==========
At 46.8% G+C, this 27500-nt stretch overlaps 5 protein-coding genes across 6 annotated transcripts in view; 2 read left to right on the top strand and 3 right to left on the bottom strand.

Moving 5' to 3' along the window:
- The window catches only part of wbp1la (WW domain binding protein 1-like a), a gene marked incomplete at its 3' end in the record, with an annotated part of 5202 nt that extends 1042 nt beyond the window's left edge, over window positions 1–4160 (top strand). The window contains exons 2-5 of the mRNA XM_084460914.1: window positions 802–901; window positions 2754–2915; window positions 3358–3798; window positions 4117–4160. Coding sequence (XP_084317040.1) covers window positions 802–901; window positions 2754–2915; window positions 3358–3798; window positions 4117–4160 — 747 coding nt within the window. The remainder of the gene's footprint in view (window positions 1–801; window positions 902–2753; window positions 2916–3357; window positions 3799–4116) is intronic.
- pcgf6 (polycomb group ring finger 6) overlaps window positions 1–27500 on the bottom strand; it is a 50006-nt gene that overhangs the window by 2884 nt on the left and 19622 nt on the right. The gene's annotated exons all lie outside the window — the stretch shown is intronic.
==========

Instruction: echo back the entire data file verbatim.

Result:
At 46.8% G+C, this 27500-nt stretch overlaps 5 protein-coding genes across 6 annotated transcripts in view; 2 read left to right on the top strand and 3 right to left on the bottom strand.

Moving 5' to 3' along the window:
- The window catches only part of wbp1la (WW domain binding protein 1-like a), a gene marked incomplete at its 3' end in the record, with an annotated part of 5202 nt that extends 1042 nt beyond the window's left edge, over window positions 1–4160 (top strand). The window contains exons 2-5 of the mRNA XM_084460914.1: window positions 802–901; window positions 2754–2915; window positions 3358–3798; window positions 4117–4160. Coding sequence (XP_084317040.1) covers window positions 802–901; window positions 2754–2915; window positions 3358–3798; window positions 4117–4160 — 747 coding nt within the window. The remainder of the gene's footprint in view (window positions 1–801; window positions 902–2753; window positions 2916–3357; window positions 3799–4116) is intronic.
- pcgf6 (polycomb group ring finger 6) overlaps window positions 1–27500 on the bottom strand; it is a 50006-nt gene that overhangs the window by 2884 nt on the left and 19622 nt on the right. The gene's annotated exons all lie outside the window — the stretch shown is intronic.